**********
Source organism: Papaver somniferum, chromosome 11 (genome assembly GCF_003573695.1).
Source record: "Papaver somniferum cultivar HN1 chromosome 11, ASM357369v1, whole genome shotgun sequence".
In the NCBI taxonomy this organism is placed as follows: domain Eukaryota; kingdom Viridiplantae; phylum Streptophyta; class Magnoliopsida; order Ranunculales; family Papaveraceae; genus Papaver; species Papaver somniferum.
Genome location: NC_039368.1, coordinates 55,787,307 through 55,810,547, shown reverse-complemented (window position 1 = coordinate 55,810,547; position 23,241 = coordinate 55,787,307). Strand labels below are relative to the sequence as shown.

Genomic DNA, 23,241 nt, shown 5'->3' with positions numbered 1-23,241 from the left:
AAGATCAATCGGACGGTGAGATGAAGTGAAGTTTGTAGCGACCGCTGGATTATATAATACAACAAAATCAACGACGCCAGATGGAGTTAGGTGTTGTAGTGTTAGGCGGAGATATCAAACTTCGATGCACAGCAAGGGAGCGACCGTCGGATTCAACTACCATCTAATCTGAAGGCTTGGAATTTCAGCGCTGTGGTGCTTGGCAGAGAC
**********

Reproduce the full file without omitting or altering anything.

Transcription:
Source organism: Papaver somniferum, chromosome 11 (genome assembly GCF_003573695.1).
Source record: "Papaver somniferum cultivar HN1 chromosome 11, ASM357369v1, whole genome shotgun sequence".
In the NCBI taxonomy this organism is placed as follows: domain Eukaryota; kingdom Viridiplantae; phylum Streptophyta; class Magnoliopsida; order Ranunculales; family Papaveraceae; genus Papaver; species Papaver somniferum.
Genome location: NC_039368.1, coordinates 55,787,307 through 55,810,547, shown reverse-complemented (window position 1 = coordinate 55,810,547; position 23,241 = coordinate 55,787,307). Strand labels below are relative to the sequence as shown.

Genomic DNA, 23,241 nt, shown 5'->3' with positions numbered 1-23,241 from the left:
AAGATCAATCGGACGGTGAGATGAAGTGAAGTTTGTAGCGACCGCTGGATTATATAATACAACAAAATCAACGACGCCAGATGGAGTTAGGTGTTGTAGTGTTAGGCGGAGATATCAAACTTCGATGCACAGCAAGGGAGCGACCGTCGGATTCAACTACCATCTAATCTGAAGGCTTGGAATTTCAGCGCTGTGGTGCTTGGCAGAGAC